It's clear that a great art gallery can and should be the town square in today's world, a place where people gather, toss up ideas, engage in deep and meaningful discussions - or at the very least, have a good laugh over a difference of opinion.
Since Gerry Bobsien took over the reins as director of the Maitland Regional Art Gallery, she's busted her butt to make sure Maitland public gallery is that kind of place - where big ideas come to life, create discussion and grab your attention.
Late last year, Bobsien summarised the 2023 offerings as a program that "demonstrates what we are aiming to achieve here: to let artists bring out ideas that are relevant to the community, issues of the day, but spark excitement, thrill and interest. Terrifying, challenging, beautiful, meditative".
She's boldly achieved those goals.
On the heels of the ambitious Upriver Downriver show that offered an incredibly intelligent survey of the best of Hunter artists reflecting on their sense of place, comes the opening of CrownLand at the gallery, a timely exhibition sure to cause reflection about our relationship with not only the Crown, but the indigenous community past and present on the soil.
CrownLand opens on Saturday afternoon. It's an artist-driven show that was in development for more than two years with Bobsien and her staff in consultation with leading contemporary Australian artists Ben Quilty (and his fellow artist and good mate Vincent Namatjira), Megan Cope, Andrew Quilty and Karla Dickens about the loose concept of the Crown - long before Queen Elizabeth's death, long before The Voice referendum on a constitutional amendment about whether to change the Constitution to recognise the First Peoples of Australia by establishing an Aboriginal and Torres Strait Islander Voice was finalised.
The show's own promotion says it features artists "vigorously engaged in timely discussions of sovereignty and power."
Art Gallery of South Australia assistant director Lisa Slade writes in the CrownLand exhibition essay: "The weight of the colonial crown is subverted in a project led by Wiradjuri artist Karla Dickens, who poses the seemingly simple question of 'who wears a crown?' to the women of the Mindaribba Local Aboriginal Land Council. The answer is a dramatic series of performative photographs, in which local Elders, including those young and emerging, are adorned by self-made crowns that carry Country.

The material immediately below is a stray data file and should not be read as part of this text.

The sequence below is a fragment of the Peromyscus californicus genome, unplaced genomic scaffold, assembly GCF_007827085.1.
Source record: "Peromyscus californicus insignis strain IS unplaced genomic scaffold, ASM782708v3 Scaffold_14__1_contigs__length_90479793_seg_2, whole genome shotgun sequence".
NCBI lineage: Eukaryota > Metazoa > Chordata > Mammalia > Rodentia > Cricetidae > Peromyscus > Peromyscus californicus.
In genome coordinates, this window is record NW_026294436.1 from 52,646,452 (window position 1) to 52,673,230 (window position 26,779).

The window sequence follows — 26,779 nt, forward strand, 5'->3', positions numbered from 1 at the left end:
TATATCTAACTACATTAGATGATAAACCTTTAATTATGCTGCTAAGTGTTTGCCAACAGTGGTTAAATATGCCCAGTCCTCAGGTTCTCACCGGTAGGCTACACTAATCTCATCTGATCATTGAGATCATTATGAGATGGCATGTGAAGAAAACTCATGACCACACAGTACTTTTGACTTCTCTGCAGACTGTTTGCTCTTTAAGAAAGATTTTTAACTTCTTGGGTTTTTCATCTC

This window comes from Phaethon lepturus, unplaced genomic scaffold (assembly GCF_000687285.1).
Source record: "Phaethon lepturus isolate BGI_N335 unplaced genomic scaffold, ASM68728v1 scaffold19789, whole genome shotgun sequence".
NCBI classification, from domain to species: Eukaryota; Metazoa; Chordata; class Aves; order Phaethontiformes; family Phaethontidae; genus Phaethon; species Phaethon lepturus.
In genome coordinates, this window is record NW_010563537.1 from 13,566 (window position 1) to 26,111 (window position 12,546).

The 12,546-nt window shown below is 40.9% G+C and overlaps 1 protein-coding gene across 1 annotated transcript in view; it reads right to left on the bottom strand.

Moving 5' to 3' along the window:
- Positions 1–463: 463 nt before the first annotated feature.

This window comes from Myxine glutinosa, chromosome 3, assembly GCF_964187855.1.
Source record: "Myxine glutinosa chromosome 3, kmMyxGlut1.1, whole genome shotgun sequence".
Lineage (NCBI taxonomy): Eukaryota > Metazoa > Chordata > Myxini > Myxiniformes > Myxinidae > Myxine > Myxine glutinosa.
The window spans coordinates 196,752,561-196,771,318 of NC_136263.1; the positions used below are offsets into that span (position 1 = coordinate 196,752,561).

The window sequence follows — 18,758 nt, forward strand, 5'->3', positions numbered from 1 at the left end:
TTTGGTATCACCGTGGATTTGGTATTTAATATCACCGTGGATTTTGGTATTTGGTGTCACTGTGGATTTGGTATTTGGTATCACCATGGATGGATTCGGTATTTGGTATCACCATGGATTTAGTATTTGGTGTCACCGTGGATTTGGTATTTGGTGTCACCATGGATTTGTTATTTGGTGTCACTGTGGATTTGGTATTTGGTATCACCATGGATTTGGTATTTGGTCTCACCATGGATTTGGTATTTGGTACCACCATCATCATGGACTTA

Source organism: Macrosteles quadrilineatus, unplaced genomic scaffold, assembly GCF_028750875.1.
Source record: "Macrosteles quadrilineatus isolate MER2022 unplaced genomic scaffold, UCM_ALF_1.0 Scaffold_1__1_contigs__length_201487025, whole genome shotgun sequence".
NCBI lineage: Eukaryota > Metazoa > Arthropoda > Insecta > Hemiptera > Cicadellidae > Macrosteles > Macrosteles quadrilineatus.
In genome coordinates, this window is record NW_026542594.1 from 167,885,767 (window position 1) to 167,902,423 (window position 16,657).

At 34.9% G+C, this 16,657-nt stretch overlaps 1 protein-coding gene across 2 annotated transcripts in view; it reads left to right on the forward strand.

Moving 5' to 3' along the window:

"Shells, feathers, seeds and string assert a new/ancient sovereignty and supplant the stolen gemstones of Commonwealth crowns."
Gerry Bobsien offers her insight into the development of CrownLand: "Over time, the conversation shifted and turned but it all came back to the idea of life in an unreconciled nation.
"Karla Dickens worked with women here in a series of workshops and was very keen to honour these strong women who lead their community. Ben and Vincent are great mates and were also collaborating in Ben's studio."
As if this exhibition needed a wild card, it got one anyway, as Ben Quilty convinced revered contemporary British artist Jake Chapman to commit to producing a new work for this show.
Chapman, famed for his own provocative works (many with his brother Dinos) and his role in the YBA (Young British Artists) movement will not be in attendance, but his contribution will weigh prominently in the show.
Quilty vouches for Chapman, who he admires greatly.
"The courage of making work that you know will offend people but you know has an important message," he says of Jake Chapman. "It's been a inspiration to watch that happen."
The exact nature of Chapman's work in CrownLand remains a bit of surprise.
"I know people have been offended in the past by things he's done," Quilty says, "but to hear him speak about his work - he can't come for the opening - but to hear him speak about the work will dispel anyone's misgivings about the content, there is such a layer of humour and satire. He's very self deprecating, and just so obvious for this show."
Bobsien says the focus of the exhibition emerged from that a moment between Ben and Vincent when they pondered life after the death of Queen Elizabeth ("I'll paint the King now," Namatjira said). And she notes, the theme of Empire and monarchy has always been part of Karla Dickens' work.
"Karla Dickens has made a new body of work for the Maitland show where she reclaims 'Australiana' and the things she finds and collects to create dioramas that talk about death and dispossession," Bobsien says.
"There is also dark humour and this thread runs throughout the work in CrownLand. It is very obvious in the collaborative work of Ben and Vincent and through the work of Jake Chapman who in true punk 'tradition' has very firm views around the privilege of those born into power. His work is bitingly caustic, often abject, and satirical."